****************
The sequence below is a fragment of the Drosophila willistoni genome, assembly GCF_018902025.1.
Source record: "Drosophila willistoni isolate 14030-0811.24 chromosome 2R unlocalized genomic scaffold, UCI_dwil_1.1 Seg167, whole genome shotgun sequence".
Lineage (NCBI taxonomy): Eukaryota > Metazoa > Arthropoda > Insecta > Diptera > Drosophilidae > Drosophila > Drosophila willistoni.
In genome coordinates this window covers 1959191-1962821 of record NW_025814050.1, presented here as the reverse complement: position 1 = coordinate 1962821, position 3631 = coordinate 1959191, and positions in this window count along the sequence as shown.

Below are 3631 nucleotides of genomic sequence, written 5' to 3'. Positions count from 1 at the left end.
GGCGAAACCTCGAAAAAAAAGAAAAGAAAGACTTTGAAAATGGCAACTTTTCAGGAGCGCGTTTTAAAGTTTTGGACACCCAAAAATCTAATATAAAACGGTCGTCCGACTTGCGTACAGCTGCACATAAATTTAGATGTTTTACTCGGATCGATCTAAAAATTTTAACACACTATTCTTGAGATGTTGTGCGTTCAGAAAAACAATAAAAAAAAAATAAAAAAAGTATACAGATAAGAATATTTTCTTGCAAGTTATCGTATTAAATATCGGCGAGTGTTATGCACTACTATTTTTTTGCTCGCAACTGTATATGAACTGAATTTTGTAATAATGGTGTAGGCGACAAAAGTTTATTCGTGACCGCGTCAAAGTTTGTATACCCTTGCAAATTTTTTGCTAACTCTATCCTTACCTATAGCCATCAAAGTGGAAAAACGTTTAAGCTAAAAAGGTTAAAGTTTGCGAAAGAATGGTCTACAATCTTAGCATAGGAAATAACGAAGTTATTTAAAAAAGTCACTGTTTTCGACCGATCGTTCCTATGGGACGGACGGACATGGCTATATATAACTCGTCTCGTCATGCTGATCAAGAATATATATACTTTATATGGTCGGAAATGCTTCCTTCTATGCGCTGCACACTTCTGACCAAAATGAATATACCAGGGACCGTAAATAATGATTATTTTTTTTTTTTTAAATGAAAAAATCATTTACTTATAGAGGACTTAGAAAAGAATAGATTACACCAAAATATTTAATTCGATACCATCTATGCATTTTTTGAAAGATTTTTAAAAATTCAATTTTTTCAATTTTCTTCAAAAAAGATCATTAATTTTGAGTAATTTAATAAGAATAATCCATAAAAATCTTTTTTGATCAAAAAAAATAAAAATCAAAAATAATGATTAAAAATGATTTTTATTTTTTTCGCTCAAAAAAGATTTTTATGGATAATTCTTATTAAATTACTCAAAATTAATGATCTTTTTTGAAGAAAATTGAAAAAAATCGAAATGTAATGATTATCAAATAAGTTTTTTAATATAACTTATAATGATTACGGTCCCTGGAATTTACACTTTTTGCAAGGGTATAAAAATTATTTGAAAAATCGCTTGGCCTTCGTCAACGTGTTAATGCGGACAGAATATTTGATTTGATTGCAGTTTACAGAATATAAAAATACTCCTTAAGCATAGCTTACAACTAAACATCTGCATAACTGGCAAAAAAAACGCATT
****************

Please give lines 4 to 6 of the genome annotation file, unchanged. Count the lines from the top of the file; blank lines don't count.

In genome coordinates this window covers 1959191-1962821 of record NW_025814050.1, presented here as the reverse complement: position 1 = coordinate 1962821, position 3631 = coordinate 1959191, and positions in this window count along the sequence as shown.

Below are 3631 nucleotides of genomic sequence, written 5' to 3'. Positions count from 1 at the left end.
GGCGAAACCTCGAAAAAAAAGAAAAGAAAGACTTTGAAAATGGCAACTTTTCAGGAGCGCGTTTTAAAGTTTTGGACACCCAAAAATCTAATATAAAACGGTCGTCCGACTTGCGTACAGCTGCACATAAATTTAGATGTTTTACTCGGATCGATCTAAAAATTTTAACACACTATTCTTGAGATGTTGTGCGTTCAGAAAAACAATAAAAAAAAAATAAAAAAAGTATACAGATAAGAATATTTTCTTGCAAGTTATCGTATTAAATATCGGCGAGTGTTATGCACTACTATTTTTTTGCTCGCAACTGTATATGAACTGAATTTTGTAATAATGGTGTAGGCGACAAAAGTTTATTCGTGACCGCGTCAAAGTTTGTATACCCTTGCAAATTTTTTGCTAACTCTATCCTTACCTATAGCCATCAAAGTGGAAAAACGTTTAAGCTAAAAAGGTTAAAGTTTGCGAAAGAATGGTCTACAATCTTAGCATAGGAAATAACGAAGTTATTTAAAAAAGTCACTGTTTTCGACCGATCGTTCCTATGGGACGGACGGACATGGCTATATATAACTCGTCTCGTCATGCTGATCAAGAATATATATACTTTATATGGTCGGAAATGCTTCCTTCTATGCGCTGCACACTTCTGACCAAAATGAATATACCAGGGACCGTAAATAATGATTATTTTTTTTTTTTTAAATGAAAAAATCATTTACTTATAGAGGACTTAGAAAAGAATAGATTACACCAAAATATTTAATTCGATACCATCTATGCATTTTTTGAAAGATTTTTAAAAATTCAATTTTTTCAATTTTCTTCAAAAAAGATCATTAATTTTGAGTAATTTAATAAGAATAATCCATAAAAATCTTTTTTGATCAAAAAAAATAAAAATCAAAAATAATGATTAAAAATGATTTTTATTTTTTTCGCTCAAAAAAGATTTTTATGGATAATTCTTATTAAATTACTCAAAATTAATGATCTTTTTTGAAGAAAATTGAAAAAAATCGAAATGTAATGATTATCAAATAAGTTTTTTAATATAACTTATAATGATTACGGTCCCTGGAATTTACACTTTTTGCAAGGGTATAAAAATTATTTGAAAAATCGCTTGGCCTTCGTCAACGTGTTAATGCGGACAGAATATTTGATTTGATTGCAGTTTACAGAATATAAAAATACTCCTTAAGCATAGCTTACAACTAAACATCTGCATAACTGGCAAAAAAAACGCATT